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Home to only 1.2% of the world’s population,1,2 Germany participates in approximately 7% of world’s clinical trials.3 The country is the most populous in Europe,1 but Germany’s involvement in clinical trials goes beyond its demographics. Its strong medical tradition, long history of leadership in clinical research, and broad governmental support and funding for biomedical sciences has made the country a desirable location for pharmaceutical research and development (R&D), production, and sales. Germany’s relationship with clinical research includes many positive factors as well as a few challenges that may modify the landscape in next few years.
Germany’s 82 million inhabitants1 enjoy a high standard of living that continues to increase the demand for innovative and high-quality pharmaceutical products.4 Health care standards are high and insurance coverage is universal, either through state-sponsored plans or private companies.4 In 2010, the German statutory health insurance plans spent $37.6 billion on prescription drugs,5 and the market is projected to grow to $54 billion by 2015.6
Clinical trials conducted in Germany most commonly involve cancer, cardiovascular disease, nervous system disorders, and infectious diseases.4 Along with the number of patients and demand for quality health care, clinical research benefits from Germany’s established and comprehensive infrastructure for transportation, communication, energy, and public services. The Global Competitiveness Report from the World Economic Forum ranked Germany’s infrastructure first in the world in 2009-2010 and second only to Hong Kong in 2011-2012.7,8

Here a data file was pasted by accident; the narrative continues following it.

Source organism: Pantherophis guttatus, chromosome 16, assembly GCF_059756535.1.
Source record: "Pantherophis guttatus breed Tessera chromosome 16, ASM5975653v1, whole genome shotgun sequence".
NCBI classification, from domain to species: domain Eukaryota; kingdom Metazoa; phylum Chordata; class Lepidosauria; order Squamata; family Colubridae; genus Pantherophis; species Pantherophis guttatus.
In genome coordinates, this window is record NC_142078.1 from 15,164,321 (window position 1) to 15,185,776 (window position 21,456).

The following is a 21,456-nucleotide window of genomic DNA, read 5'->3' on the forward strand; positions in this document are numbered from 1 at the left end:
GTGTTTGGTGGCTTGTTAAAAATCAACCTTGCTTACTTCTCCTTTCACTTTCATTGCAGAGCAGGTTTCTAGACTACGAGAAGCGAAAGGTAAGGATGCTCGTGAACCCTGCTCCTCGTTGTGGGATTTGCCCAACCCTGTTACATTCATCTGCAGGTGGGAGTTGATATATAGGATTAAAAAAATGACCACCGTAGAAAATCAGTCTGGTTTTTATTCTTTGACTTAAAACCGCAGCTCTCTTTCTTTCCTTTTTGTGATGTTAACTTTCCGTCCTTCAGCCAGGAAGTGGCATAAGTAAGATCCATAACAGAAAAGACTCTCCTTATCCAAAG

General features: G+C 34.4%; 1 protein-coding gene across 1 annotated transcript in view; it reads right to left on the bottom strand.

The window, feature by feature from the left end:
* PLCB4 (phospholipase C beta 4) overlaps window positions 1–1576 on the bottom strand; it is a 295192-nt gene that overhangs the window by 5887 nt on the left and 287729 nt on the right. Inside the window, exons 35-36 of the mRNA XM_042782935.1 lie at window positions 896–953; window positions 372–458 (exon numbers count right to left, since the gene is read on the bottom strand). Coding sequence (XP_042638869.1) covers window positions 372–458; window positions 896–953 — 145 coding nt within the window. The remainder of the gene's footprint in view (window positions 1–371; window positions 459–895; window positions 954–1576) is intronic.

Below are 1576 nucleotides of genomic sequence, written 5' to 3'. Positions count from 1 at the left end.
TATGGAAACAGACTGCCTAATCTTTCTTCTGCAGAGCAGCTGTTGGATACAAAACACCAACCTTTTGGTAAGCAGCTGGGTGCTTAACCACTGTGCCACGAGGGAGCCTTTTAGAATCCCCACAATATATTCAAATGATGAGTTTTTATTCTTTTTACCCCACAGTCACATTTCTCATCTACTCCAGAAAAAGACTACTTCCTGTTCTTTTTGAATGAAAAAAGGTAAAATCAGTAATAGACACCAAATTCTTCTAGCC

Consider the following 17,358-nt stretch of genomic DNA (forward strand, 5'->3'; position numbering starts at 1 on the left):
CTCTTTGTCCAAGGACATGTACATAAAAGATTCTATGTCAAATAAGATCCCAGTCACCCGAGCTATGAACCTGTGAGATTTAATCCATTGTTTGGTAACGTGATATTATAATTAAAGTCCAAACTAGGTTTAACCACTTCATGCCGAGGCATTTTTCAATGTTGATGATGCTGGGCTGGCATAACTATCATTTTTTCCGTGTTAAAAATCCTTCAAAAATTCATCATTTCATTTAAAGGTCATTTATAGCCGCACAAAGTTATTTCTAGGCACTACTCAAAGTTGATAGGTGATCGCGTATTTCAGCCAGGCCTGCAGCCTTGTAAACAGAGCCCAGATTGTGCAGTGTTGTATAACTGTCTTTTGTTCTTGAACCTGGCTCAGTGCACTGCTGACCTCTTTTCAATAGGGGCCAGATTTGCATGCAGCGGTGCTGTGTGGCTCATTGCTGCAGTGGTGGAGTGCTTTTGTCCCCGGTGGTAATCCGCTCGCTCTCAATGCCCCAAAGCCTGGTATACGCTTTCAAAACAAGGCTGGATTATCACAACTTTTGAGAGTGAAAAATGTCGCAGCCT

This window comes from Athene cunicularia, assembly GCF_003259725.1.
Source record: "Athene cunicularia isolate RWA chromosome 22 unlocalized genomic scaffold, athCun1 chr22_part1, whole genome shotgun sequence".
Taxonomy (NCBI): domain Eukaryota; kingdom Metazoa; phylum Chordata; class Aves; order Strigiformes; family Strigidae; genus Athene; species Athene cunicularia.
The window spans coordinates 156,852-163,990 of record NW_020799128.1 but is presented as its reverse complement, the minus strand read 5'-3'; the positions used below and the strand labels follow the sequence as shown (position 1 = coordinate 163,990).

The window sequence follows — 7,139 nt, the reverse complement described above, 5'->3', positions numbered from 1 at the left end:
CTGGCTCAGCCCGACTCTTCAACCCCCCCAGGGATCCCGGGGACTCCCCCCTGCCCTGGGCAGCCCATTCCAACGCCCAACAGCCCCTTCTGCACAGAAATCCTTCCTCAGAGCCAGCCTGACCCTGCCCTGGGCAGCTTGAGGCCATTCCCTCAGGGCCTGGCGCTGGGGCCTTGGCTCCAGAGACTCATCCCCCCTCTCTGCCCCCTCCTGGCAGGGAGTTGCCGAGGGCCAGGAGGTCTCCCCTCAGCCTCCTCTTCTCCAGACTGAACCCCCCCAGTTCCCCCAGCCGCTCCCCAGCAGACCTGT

Government Support and Regulation
Germany has a strong medical tradition with a long history of excellence in biomedical research among individuals, universities, institutes, and associations. Clinical research became a priority in the mid-to-late 1990s, when a new funding program within the Federal Ministry of Education and Research established Coordinating Centers for Clinical Trials to “strengthen academic clinical research.”9
The German government invests in health care and biomedical research, as indicated by the 1.2 billion EUR for R&D projects in this sector through 2011.4 Numerous initiatives support clinical research by pharmaceutical and biotech companies as well as academic research groups, primarily through the Federal Ministry of Education and Research, the German Research Foundation, and German Cancer Aid. The government also provides labor-related incentives, such as recruitment support, training support, and wage subsidies, to help offset the costs of medical research.4